July 5, 2011 Features

California SLP-SLPA Team Forge Successful Partnership

A successful working relationship between a speech-language pathologist and a speech-language pathology assistant, according to one productive team, requires three vital components: communication, organization, and collaboration.

It's because of those ingredients that SLP Becki Grier and SLPA Norma Sanchez have forged an effective partnership providing services to the 230 students, grade 7 through age 22, at Hope High School in Buena Park, Calif. All of the students at Hope, part of the Anaheim Union High School District, have a range of medical, behavioral, communication, and developmental special needs.

Grier and Sanchez have worked together for four years. Their initial pairing, however, was by chance. A specialist in augmentative and alternative communication (AAC), Grier chose to work at Hope because she enjoys working with students with special needs. "But because of the size of the caseload, I needed help," she said. "At the time, Norma was the only SLPA in the district, so she was assigned here. The students here are my population of choice, but Norma wasn't comfortable working with students with behavioral issues."

About three months later, the school district began hiring for Sanchez's replacement, knowing she preferred a different student population. Grier assumed Sanchez would be relieved to move on to another school and was amazed—and ecstatic—when Sanchez told her, "I think I want to stay."

Sanchez is certain about the reason for her change of heart. "I changed my mind because of our working relationship," she said. "I didn't feel alone. Becki is always available, always helping me out. She made me feel at ease, and I said to myself, 'I can do this.'"

Both agree on the importance of communication, organization, and collaboration. "Our personalities meshed," Grier said, "and that was a good starting point. But more importantly, I look at both of our strengths and listen to what Norma does and doesn't enjoy doing. We are colleagues, and I ask Norma for her input and opinion. And based on that, we break the caseload down by our strengths and our desires."

Collaboration is also vital. "I believe in a lot of push-in activities, and I show teachers how to increase communication opportunities in their classrooms," Grier said. "It's important that when we provide these services in a classroom in which we have developed a relationship with the teacher. It's my job to go in and support what the teacher is doing, not take over the class. I go in and ask 'How can we help you?' Once I have built that trust, then an SLPA can provide the services. I would never send Norma into a classroom without first establishing that relationship of trust with the classroom teacher."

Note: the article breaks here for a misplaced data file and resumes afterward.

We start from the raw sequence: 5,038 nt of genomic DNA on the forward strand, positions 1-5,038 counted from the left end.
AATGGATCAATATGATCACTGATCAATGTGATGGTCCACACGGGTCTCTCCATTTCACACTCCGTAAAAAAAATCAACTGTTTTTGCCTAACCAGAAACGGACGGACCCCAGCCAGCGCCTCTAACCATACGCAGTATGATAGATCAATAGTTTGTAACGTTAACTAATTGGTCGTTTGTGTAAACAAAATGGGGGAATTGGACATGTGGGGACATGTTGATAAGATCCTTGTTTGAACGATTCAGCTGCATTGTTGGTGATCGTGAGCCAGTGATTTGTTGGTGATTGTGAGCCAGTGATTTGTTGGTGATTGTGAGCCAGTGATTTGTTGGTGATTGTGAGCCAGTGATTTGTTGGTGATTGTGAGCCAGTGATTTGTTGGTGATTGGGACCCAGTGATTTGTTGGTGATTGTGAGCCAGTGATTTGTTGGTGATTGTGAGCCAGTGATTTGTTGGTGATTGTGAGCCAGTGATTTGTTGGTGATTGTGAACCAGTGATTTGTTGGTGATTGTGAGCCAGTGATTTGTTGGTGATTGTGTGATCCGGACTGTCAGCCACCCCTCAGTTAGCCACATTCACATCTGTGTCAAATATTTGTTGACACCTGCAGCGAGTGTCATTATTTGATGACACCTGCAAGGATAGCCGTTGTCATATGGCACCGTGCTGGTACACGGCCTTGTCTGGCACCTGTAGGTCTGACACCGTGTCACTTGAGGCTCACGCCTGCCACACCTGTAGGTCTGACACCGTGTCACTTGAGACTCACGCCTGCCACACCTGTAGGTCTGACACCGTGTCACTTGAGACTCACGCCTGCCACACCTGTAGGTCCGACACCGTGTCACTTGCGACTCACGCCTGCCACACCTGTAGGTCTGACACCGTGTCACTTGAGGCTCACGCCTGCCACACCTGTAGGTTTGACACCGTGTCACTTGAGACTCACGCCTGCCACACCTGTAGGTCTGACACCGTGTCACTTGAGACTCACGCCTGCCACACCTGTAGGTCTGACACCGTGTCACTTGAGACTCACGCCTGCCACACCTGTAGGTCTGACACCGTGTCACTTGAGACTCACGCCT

And after that trust is established, Sanchez said, "Becki will come into the class with me for a bit and demonstrate what we need to do, until I feel totally comfortable going in on my own."

Both Sanchez and Grier readily admit that without organization, their successful partnership would crumble. "Becki is very organized," Sanchez said. "I know exactly what I'm doing all the time, what students I am seeing, and when I'm seeing them." Grier added that "Norma shouldn't have to ask me details all the time. It's my responsibility to make sure we both know what each of us is doing at all times."

Even with communication, collaboration, and organization, things don't always go as planned. "Becki could be anywhere on campus, or even off-campus, but she's always available and accessible to me," Sanchez said. "I can text her or call her and I am confident that she will help me out."

The pair are looking forward to ASHA's Associates Program for SLPAs and audiology assistants. "If there aren't a lot of SLPAs in a district or school, ASHA can provide a forum for connecting with other assistants," Sanchez said. "And I'm looking forward to attending ASHA conventions or conferences that offer special sessions for assistants."

Both also are looking forward to continuing to work as a team at Hope. As Grier said, "When Norma and I first started working together, this school was not her first choice. But now she loves the kids as much as I do."

Contact Becki Grier, MA, CCC-SLP, at grier_b@auhsd.k12.ca.us. Contact Norma Sanchez at sanchez_n@auhsd.k12.ca.us.

Carol Polovoy, editorial production manager of The ASHA Leader, can be reached at cpolovoy@asha.org.

cite as: Polovoy, C. (2011, July 05). California SLP-SLPA Team Forge Successful Partnership. The ASHA Leader.


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